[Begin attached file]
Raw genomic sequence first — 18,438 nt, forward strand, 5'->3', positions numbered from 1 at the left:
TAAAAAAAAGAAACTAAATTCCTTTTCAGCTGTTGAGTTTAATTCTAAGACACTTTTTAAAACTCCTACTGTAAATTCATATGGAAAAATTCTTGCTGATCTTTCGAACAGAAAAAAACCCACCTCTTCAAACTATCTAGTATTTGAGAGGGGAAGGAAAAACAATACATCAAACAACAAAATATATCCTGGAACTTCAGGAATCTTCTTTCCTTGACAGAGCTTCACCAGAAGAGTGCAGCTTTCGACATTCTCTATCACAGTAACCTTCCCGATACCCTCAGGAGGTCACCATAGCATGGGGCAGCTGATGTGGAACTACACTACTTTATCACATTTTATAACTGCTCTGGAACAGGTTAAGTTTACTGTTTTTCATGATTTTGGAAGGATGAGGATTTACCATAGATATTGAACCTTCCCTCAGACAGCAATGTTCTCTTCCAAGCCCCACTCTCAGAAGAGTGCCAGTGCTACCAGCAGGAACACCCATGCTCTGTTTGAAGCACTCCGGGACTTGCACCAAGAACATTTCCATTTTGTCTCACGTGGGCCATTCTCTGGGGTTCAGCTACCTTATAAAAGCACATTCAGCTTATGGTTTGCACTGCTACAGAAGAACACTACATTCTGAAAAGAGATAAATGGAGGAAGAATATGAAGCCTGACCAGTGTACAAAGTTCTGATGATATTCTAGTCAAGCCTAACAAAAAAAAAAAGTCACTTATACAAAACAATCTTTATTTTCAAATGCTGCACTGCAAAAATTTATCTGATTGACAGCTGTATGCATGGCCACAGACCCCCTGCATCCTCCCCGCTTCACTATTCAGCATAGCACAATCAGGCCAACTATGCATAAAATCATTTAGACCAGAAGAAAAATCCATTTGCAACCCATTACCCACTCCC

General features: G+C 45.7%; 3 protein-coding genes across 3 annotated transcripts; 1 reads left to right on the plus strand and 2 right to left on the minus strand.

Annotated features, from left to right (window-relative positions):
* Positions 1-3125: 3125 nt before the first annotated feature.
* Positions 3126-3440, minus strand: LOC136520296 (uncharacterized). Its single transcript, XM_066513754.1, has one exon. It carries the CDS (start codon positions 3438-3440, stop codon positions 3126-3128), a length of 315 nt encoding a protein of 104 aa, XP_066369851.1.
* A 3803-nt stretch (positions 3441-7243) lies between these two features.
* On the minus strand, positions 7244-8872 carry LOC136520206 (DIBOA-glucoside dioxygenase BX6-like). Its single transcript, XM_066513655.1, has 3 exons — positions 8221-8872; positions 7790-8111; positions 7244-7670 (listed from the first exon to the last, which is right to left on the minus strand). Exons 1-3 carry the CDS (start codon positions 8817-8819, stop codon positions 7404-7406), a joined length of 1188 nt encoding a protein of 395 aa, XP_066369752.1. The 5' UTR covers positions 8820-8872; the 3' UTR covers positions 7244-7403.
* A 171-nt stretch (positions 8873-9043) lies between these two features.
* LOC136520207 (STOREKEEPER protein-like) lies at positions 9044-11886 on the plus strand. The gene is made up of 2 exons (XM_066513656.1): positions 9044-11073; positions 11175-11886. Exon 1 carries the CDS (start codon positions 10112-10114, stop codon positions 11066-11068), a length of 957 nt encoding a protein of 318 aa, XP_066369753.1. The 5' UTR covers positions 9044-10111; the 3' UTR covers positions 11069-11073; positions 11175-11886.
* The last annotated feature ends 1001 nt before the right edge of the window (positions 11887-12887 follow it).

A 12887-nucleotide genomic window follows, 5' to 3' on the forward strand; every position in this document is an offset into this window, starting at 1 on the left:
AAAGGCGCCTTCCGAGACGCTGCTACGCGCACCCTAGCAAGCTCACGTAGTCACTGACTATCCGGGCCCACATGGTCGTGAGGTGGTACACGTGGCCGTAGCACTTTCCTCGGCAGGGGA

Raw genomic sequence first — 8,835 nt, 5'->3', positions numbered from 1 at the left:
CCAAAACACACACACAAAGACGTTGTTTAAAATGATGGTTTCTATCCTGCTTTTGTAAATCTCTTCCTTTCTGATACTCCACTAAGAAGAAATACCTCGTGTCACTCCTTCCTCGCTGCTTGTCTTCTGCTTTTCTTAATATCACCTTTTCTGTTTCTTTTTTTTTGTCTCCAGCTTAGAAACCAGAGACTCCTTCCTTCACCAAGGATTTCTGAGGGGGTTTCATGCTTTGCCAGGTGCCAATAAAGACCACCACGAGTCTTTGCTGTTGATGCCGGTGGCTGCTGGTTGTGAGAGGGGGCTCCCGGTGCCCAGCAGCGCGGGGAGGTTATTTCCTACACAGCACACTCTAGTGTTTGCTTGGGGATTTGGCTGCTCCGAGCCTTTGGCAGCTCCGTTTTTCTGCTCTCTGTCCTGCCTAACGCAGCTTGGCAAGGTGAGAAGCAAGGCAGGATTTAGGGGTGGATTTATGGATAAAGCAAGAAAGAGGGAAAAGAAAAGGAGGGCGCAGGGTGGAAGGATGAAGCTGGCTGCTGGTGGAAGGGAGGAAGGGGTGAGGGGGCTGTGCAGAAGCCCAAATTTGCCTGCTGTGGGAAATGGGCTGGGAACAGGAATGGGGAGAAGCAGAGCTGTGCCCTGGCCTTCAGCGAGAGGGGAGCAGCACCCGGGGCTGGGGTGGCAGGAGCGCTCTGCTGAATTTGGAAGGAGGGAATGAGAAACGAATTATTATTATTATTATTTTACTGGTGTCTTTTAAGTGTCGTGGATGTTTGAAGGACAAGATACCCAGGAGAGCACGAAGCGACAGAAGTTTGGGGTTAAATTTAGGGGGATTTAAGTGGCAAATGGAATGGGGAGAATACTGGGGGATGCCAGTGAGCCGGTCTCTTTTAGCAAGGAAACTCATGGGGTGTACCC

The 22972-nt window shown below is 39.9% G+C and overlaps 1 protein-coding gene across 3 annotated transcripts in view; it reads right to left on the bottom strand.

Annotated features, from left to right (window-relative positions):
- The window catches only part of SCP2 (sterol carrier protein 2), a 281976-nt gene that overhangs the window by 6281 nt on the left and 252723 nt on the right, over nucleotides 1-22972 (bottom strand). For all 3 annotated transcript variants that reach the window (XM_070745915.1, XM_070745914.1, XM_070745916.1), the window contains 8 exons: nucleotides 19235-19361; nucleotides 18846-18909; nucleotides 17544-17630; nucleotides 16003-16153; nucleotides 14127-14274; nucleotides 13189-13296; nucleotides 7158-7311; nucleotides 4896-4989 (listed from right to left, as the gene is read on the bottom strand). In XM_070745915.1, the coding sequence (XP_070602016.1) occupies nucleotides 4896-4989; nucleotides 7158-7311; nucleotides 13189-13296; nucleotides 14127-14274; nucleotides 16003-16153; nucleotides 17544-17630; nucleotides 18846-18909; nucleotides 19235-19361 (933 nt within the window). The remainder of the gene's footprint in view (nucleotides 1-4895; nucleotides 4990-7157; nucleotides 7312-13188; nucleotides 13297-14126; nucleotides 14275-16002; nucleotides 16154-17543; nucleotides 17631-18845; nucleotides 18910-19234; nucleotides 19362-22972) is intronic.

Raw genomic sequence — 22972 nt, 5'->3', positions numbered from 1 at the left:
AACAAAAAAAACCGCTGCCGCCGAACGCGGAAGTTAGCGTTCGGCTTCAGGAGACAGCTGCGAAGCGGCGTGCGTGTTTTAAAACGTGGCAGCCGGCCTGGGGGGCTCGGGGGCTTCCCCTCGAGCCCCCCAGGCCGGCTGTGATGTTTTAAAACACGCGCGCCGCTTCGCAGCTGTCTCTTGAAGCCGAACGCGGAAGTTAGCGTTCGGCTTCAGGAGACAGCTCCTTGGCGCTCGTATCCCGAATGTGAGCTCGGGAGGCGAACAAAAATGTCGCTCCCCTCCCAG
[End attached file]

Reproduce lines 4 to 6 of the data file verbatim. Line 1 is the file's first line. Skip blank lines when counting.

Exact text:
Annotated features, from left to right (window-relative positions):
* Positions 1-3125: 3125 nt before the first annotated feature.
* Positions 3126-3440, minus strand: LOC136520296 (uncharacterized). Its single transcript, XM_066513754.1, has one exon. It carries the CDS (start codon positions 3438-3440, stop codon positions 3126-3128), a length of 315 nt encoding a protein of 104 aa, XP_066369851.1.